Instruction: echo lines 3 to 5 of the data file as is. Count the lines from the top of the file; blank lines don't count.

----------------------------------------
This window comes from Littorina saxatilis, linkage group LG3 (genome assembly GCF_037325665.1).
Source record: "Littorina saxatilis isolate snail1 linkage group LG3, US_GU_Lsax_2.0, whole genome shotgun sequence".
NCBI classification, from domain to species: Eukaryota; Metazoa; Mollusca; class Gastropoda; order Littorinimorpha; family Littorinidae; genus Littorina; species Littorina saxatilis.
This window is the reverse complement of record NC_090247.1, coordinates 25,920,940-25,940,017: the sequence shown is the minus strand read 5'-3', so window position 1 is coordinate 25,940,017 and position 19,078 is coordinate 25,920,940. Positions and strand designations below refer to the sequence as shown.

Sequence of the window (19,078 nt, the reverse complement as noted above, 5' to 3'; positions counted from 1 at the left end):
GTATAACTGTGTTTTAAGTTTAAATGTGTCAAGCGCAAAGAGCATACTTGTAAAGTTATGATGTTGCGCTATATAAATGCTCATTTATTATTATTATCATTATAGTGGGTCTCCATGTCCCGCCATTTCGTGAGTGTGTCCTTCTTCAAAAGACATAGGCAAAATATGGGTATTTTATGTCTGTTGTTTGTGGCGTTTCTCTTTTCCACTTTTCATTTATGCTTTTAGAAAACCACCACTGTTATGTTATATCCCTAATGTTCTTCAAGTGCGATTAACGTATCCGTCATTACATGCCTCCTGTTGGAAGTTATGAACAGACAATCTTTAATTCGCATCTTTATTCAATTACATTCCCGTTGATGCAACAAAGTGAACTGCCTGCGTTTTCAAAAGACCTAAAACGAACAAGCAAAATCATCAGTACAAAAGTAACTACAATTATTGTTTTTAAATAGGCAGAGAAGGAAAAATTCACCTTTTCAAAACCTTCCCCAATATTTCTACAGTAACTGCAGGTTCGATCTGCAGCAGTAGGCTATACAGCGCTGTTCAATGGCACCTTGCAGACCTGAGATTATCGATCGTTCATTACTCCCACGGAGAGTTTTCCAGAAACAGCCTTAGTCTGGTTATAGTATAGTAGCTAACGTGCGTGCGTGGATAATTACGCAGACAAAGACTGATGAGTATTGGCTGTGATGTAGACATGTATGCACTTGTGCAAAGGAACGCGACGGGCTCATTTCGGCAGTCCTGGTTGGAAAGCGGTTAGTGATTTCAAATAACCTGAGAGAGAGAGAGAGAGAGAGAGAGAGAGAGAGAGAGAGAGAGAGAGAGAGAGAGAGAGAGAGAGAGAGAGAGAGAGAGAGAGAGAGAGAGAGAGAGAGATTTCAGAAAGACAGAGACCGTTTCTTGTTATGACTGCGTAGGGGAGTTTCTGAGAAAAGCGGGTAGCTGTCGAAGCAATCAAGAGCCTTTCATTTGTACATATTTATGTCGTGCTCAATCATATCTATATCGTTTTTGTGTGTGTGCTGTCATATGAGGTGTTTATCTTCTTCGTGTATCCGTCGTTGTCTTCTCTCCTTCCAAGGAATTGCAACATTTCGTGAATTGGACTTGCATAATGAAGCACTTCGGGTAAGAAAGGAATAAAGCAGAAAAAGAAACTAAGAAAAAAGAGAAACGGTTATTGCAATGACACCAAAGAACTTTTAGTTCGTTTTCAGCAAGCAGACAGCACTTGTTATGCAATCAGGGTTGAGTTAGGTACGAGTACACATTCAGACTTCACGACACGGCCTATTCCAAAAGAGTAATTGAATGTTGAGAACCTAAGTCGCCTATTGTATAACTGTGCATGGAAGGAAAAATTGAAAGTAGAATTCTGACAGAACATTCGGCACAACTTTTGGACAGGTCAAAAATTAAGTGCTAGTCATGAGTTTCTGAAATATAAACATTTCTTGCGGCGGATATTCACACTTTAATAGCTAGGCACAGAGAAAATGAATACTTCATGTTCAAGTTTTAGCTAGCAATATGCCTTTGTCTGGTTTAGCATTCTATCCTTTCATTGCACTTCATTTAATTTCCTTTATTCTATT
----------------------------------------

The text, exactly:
NCBI classification, from domain to species: Eukaryota; Metazoa; Mollusca; class Gastropoda; order Littorinimorpha; family Littorinidae; genus Littorina; species Littorina saxatilis.
This window is the reverse complement of record NC_090247.1, coordinates 25,920,940-25,940,017: the sequence shown is the minus strand read 5'-3', so window position 1 is coordinate 25,940,017 and position 19,078 is coordinate 25,920,940. Positions and strand designations below refer to the sequence as shown.

Sequence of the window (19,078 nt, the reverse complement as noted above, 5' to 3'; positions counted from 1 at the left end):